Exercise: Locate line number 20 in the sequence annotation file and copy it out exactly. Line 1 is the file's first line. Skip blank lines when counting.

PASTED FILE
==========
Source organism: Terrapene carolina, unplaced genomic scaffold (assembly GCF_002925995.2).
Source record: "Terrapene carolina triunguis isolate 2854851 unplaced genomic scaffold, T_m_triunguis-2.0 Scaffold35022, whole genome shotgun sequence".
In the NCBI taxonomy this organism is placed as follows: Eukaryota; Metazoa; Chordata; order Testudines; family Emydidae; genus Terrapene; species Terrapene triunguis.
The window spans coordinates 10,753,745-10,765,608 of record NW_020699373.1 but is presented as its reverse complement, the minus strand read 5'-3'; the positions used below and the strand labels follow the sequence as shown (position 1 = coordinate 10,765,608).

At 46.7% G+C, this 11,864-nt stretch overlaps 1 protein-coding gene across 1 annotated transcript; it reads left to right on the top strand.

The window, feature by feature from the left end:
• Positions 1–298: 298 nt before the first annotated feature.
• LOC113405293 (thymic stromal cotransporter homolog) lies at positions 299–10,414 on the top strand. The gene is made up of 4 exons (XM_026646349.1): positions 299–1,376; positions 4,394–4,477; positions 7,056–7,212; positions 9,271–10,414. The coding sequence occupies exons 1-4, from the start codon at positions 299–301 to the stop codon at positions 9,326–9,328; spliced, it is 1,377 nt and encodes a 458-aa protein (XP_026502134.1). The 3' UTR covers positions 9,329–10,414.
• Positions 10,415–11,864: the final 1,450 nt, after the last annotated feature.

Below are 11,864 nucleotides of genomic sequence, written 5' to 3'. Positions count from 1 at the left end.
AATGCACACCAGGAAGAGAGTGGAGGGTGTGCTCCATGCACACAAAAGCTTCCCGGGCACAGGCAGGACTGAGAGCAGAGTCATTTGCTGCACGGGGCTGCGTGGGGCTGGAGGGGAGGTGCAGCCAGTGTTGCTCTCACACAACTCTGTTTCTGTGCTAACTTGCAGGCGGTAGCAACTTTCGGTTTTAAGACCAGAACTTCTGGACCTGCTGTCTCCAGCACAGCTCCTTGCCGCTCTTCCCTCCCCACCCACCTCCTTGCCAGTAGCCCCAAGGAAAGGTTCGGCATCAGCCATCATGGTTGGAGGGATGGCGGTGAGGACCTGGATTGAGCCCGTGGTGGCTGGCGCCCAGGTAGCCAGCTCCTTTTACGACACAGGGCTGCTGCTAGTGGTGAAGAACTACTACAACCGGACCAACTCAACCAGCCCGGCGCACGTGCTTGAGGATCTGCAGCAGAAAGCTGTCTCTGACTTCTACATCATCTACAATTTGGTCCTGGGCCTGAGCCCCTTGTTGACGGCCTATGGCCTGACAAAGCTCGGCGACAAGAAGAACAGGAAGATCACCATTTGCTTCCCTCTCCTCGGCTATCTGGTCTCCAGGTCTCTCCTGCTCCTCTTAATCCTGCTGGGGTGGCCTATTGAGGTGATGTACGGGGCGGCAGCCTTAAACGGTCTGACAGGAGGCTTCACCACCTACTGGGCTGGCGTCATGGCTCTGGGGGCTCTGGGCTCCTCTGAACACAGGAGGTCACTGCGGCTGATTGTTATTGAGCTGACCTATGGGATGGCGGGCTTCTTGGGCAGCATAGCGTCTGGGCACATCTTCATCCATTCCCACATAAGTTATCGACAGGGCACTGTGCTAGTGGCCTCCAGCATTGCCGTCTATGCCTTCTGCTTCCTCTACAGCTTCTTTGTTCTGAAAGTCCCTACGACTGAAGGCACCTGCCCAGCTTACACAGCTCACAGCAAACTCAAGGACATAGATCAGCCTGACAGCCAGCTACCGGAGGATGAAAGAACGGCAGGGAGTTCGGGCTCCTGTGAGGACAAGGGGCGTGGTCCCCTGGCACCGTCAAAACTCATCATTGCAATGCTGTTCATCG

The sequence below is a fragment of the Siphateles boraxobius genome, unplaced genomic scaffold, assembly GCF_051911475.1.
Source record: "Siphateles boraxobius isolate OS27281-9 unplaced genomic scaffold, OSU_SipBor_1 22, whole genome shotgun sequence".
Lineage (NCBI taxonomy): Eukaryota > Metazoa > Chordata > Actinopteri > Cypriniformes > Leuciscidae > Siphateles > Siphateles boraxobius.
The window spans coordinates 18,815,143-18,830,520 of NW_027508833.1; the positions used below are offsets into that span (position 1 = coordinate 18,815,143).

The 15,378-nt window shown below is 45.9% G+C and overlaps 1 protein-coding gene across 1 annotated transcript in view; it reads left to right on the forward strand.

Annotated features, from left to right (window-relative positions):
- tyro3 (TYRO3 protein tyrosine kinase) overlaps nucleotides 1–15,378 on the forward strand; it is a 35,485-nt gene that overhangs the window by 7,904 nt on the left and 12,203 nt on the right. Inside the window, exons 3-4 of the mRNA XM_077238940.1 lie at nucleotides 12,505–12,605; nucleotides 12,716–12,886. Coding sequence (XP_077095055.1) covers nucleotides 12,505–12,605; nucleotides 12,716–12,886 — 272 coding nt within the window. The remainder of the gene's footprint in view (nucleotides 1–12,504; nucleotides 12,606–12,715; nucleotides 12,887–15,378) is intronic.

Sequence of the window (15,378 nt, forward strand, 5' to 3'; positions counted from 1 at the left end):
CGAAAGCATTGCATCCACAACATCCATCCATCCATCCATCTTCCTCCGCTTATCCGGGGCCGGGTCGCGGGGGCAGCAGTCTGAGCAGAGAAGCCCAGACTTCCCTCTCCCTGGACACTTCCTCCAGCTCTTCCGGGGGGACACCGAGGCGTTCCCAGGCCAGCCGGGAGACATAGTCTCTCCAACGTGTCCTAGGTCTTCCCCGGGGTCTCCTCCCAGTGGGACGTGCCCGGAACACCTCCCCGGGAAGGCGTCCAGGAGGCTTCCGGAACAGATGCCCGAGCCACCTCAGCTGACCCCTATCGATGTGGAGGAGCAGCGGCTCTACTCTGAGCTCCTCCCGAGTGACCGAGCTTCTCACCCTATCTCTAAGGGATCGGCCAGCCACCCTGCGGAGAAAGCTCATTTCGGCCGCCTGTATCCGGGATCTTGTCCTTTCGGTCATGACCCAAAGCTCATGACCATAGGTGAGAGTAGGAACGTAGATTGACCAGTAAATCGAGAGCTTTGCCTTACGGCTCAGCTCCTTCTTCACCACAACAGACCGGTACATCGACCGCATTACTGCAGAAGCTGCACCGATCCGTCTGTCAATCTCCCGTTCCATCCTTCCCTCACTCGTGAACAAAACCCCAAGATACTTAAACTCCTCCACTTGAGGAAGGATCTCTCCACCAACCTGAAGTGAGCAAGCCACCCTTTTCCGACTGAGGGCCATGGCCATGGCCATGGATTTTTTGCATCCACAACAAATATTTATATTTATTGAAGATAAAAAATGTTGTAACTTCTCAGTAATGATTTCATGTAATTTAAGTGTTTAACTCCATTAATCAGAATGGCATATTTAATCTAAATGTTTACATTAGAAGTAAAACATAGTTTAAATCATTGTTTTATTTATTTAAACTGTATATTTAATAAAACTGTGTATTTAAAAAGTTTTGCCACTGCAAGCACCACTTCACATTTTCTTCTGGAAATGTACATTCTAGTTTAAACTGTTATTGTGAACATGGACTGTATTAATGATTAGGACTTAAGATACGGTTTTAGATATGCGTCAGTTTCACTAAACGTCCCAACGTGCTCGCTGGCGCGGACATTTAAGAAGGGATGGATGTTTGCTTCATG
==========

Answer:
CGAAAGCATTGCATCCACAACATCCATCCATCCATCCATCTTCCTCCGCTTATCCGGGGCCGGGTCGCGGGGGCAGCAGTCTGAGCAGAGAAGCCCAGACTTCCCTCTCCCTGGACACTTCCTCCAGCTCTTCCGGGGGGACACCGAGGCGTTCCCAGGCCAGCCGGGAGACATAGTCTCTCCAACGTGTCCTAGGTCTTCCCCGGGGTCTCCTCCCAGTGGGACGTGCCCGGAACACCTCCCCGGGAAGGCGTCCAGGAGGCTTCCGGAACAGATGCCCGAGCCACCTCAGCTGACCCCTATCGATGTGGAGGAGCAGCGGCTCTACTCTGAGCTCCTCCCGAGTGACCGAGCTTCTCACCCTATCTCTAAGGGATCGGCCAGCCACCCTGCGGAGAAAGCTCATTTCGGCCGCCTGTATCCGGGATCTTGTCCTTTCGGTCATGACCCAAAGCTCATGACCATAGGTGAGAGTAGGAACGTAGATTGACCAGTAAATCGAGAGCTTTGCCTTACGGCTCAGCTCCTTCTTCACCACAACAGACCGGTACATCGACCGCATTACTGCAGAAGCTGCACCGATCCGTCTGTCAATCTCCCGTTCCATCCTTCCCTCACTCGTGAACAAAACCCCAAGATACTTAAACTCCTCCACTTGAGGAAGGATCTCTCCACCAACCTGAAGTGAGCAAGCCACCCTTTTCCGACTGAGGGCCATGGCCATGGCCATGGATTTTTTGCATCCACAACAAATATTTATATTTATTGAAGATAAAAAATGTTGTAACTTCTCAGTAATGATTTCATGTAATTTAAGTGTTTAACTCCATTAATCAGAATGGCATATTTAATCTAAATGTTTACATTAGAAGTAAAACATAGTTTAAATCATTGTTTTATTTATTTAAACTGTATATTTAATAAAACTGTGTATTTAAAAAGTTTTGCCACTGCAAGCACCACTTCACATTTTCTTCTGGAAATGTACATTCTAGTTTAAACTGTTATTGTGAACATGGACTGTATTAATGATTAGGACTTAAGATACGGTTTTAGATATGCGTCAGTTTCACTAAACGTCCCAACGTGCTCGCTGGCGCGGACATTTAAGAAGGGATGGATGTTTGCTTCATG